Being audited by the IRS can be terrifying, no matter what sort of audit is on the table. Audits are never fun and, in some cases, can lead to a huge tax bill. However, it’s essential to try to relax and avoid getting anxious over the situation.
What you may not know is that there are several different types of audits. Some are serious and others are more minor. All of them are based on specific rules. When you understand what to expect and follow best practices, the audit may not be as bad as you think.
Correspondence audits, also known as mail audits or campus examinations, are the simplest type of audit. A correspondence audit has less focus on technical tax issues. As the name might cause you to expect, the entire process occurs through the mail.
The IRS notes that the purpose of a correspondence audit is to quickly handle tax problems using the mail. Sometimes the telephone will also be used. This is a less invasive audit by an agent who is processing many other cases simultaneously.
In countless cases, the examiner on the file hasn’t even reviewed it before the taxpayer gets back in contact with them. Instead, the file is typically reviewed on the day of the interview.
Unlike the correspondence audit, an office audit is in-person, typically in the office of an IRS agent. This audit is often used for somewhat complicated issues, such as challenging non-business returns or small business returns. However, the audit may sometimes be conducted through correspondence.
In addition to asking for validation of your credits and deductions, the IRS will also look closely at your income, business activity, and lifestyle to determine how accurate your tax return is. This will likely be done where you conduct business or live.
In cases where the return needs to be transferred after the examination process starts, the taxpayer’s convenience is taken into consideration. Cases may be transferred to an area office or even several of them. When this occurs, audit reconsideration is provided.
A field audit or field examination is used for the most complicated issues. The way the audit takes place will depend on the problems and how difficult they are. A field audit is an in-person audit that will take place at a local IRS office, the organization’s location, or the organization’s representative office.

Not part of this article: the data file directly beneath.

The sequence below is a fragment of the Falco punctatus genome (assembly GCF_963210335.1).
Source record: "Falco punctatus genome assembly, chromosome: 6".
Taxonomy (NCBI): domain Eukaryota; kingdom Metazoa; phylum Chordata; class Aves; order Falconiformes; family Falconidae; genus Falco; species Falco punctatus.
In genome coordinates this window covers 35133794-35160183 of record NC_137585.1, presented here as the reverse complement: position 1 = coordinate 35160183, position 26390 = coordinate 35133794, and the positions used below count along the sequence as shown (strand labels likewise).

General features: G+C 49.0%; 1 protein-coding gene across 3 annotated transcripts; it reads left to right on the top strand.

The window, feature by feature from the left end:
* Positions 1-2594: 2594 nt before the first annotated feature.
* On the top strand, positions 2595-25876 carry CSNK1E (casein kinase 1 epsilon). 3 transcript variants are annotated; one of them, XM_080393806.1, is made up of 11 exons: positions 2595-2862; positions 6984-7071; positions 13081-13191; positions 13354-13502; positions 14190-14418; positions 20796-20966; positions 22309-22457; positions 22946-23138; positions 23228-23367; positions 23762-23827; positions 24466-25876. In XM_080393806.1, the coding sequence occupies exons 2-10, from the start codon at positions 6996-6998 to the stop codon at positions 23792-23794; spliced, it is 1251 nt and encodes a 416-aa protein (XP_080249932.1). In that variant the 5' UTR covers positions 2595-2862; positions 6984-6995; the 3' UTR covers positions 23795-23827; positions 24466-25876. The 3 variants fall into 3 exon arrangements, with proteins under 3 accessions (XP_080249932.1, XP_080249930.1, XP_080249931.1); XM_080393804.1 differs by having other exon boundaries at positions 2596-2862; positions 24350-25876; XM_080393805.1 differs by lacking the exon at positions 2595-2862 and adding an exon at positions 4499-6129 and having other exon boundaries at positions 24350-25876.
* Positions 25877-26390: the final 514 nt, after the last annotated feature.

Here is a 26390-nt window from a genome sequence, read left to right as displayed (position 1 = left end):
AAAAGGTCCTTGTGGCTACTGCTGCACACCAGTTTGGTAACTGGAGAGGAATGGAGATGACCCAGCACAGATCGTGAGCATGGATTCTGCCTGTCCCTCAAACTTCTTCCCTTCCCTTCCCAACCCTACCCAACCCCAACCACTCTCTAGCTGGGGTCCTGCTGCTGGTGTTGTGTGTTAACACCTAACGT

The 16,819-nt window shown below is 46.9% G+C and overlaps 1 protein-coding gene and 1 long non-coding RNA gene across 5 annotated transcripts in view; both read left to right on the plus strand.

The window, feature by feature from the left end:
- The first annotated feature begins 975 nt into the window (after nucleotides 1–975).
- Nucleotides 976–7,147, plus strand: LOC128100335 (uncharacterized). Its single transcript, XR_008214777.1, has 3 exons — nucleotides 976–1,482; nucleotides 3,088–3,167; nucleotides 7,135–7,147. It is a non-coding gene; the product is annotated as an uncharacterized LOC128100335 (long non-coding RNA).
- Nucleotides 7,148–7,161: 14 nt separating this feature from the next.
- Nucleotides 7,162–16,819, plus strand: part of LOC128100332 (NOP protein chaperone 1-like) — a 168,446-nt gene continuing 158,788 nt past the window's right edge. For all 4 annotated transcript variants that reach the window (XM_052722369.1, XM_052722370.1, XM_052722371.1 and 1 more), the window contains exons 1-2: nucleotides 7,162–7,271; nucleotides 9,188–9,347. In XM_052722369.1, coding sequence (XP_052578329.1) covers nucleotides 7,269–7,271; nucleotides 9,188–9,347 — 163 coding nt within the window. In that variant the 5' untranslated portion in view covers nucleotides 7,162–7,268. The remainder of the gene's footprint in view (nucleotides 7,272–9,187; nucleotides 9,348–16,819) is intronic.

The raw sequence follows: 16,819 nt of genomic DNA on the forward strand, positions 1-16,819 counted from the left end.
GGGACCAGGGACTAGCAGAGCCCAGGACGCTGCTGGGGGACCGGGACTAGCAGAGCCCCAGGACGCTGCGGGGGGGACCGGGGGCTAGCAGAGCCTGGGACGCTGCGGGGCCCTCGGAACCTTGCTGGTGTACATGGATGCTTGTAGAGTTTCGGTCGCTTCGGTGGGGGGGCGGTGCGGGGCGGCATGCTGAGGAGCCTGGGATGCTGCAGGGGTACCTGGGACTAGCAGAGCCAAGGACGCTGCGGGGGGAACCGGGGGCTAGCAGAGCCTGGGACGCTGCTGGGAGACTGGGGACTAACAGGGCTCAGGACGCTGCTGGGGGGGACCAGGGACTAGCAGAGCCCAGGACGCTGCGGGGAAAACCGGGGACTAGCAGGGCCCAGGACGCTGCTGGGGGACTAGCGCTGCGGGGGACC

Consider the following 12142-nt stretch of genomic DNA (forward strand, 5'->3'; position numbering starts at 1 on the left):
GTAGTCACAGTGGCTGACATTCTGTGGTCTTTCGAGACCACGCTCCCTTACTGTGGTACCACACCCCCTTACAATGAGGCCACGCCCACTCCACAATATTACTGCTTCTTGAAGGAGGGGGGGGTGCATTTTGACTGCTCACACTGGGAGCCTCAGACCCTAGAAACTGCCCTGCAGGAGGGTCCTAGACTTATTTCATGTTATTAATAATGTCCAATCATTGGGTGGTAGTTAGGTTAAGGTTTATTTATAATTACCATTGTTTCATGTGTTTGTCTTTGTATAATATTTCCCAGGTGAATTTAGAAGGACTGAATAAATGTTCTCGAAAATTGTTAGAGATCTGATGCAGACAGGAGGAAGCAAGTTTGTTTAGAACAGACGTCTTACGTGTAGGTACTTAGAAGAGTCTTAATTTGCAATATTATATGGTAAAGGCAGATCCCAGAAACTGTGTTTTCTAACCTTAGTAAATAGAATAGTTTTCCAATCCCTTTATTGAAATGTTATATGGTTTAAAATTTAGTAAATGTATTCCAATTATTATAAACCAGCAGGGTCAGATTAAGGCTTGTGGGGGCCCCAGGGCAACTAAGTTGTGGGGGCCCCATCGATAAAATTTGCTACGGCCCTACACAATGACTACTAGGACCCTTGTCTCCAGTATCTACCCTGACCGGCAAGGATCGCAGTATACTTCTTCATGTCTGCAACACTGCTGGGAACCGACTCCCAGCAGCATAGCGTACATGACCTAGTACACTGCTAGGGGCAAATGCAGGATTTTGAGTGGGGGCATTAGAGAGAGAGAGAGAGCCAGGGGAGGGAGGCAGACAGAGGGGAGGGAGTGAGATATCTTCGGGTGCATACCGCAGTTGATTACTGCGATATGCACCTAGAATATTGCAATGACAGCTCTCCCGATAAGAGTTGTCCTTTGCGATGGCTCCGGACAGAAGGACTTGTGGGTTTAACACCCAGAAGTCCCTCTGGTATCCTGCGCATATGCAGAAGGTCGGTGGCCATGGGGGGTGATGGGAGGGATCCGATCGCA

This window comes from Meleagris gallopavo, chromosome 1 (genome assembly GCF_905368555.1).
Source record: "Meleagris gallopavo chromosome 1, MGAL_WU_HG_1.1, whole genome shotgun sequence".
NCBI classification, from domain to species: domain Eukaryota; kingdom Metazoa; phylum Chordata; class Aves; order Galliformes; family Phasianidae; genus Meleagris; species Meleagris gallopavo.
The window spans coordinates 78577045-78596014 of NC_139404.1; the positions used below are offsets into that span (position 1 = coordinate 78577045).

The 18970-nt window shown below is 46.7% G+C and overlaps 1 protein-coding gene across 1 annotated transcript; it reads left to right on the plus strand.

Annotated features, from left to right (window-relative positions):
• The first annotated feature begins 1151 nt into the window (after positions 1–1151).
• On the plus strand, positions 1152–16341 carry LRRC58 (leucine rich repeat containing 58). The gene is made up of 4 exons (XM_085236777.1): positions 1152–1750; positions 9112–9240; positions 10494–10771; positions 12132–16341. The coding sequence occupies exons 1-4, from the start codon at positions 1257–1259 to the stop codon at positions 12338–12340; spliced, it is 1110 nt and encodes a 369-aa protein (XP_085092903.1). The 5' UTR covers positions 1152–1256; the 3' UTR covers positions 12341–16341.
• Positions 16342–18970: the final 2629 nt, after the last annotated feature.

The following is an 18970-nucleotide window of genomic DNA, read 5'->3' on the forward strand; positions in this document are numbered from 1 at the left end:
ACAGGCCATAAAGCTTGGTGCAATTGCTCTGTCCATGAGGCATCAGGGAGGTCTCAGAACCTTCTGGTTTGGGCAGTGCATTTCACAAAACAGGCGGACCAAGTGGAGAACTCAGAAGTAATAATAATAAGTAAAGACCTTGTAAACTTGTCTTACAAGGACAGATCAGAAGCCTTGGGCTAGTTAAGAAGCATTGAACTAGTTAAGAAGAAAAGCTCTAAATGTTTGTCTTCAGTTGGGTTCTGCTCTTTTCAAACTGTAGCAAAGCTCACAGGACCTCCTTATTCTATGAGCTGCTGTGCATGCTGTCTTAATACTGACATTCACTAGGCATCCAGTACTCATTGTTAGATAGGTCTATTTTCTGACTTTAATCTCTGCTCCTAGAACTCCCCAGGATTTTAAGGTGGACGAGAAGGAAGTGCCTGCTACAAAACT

Two types of field audits are possible: a Team Examination Program or a general program. The first is an exam that involves several examiners and is most common with complex, large organizations. The second is a field exam at the organization’s location conducted by a revenue agent.
Revenue agents will audit and examine the financial records of corporations, businesses, and individuals to ensure tax liabilities are met. This includes reviewing the taxpayer’s records and books at a warehousing location or place of business. They will also go over the person or company’s return and any supporting documentation.
An engineer agent may also be present to provide unique expertise about any issues encountered in tax returns. In addition, these agents help support IRS organizations that provide an examination of returns.
Reach Out for Help With Your IRS Audit
If you are dealing with an IRS audit
, a tax attorney
can help. However, the experts at Guardian Tax Law
can help you through the process. We will offer a free consultation
to help you get started on the right foot. We’ll walk you through the audit process and make sure all steps are handled the exact way they should be.